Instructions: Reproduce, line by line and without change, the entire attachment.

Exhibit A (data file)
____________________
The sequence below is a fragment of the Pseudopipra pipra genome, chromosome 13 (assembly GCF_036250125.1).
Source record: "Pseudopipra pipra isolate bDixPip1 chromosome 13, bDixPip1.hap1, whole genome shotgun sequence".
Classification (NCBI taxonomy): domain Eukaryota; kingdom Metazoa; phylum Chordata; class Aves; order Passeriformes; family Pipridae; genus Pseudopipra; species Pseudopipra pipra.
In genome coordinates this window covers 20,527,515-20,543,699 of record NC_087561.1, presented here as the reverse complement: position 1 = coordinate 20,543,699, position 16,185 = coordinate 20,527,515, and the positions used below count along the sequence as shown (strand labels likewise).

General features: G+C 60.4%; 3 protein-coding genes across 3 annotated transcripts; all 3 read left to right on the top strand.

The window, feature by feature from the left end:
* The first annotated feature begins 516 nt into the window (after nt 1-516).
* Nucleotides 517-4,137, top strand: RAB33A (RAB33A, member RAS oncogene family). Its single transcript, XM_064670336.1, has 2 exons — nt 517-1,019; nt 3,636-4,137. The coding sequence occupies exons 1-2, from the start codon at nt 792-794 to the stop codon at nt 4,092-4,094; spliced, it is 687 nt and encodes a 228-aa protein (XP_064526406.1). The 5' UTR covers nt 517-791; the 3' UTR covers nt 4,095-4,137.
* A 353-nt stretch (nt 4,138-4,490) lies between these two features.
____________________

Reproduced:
The sequence below is a fragment of the Pseudopipra pipra genome, chromosome 13 (assembly GCF_036250125.1).
Source record: "Pseudopipra pipra isolate bDixPip1 chromosome 13, bDixPip1.hap1, whole genome shotgun sequence".
Classification (NCBI taxonomy): domain Eukaryota; kingdom Metazoa; phylum Chordata; class Aves; order Passeriformes; family Pipridae; genus Pseudopipra; species Pseudopipra pipra.
In genome coordinates this window covers 20,527,515-20,543,699 of record NC_087561.1, presented here as the reverse complement: position 1 = coordinate 20,543,699, position 16,185 = coordinate 20,527,515, and the positions used below count along the sequence as shown (strand labels likewise).

General features: G+C 60.4%; 3 protein-coding genes across 3 annotated transcripts; all 3 read left to right on the top strand.

The window, feature by feature from the left end:
* The first annotated feature begins 516 nt into the window (after nt 1-516).
* Nucleotides 517-4,137, top strand: RAB33A (RAB33A, member RAS oncogene family). Its single transcript, XM_064670336.1, has 2 exons — nt 517-1,019; nt 3,636-4,137. The coding sequence occupies exons 1-2, from the start codon at nt 792-794 to the stop codon at nt 4,092-4,094; spliced, it is 687 nt and encodes a 228-aa protein (XP_064526406.1). The 5' UTR covers nt 517-791; the 3' UTR covers nt 4,095-4,137.
* A 353-nt stretch (nt 4,138-4,490) lies between these two features.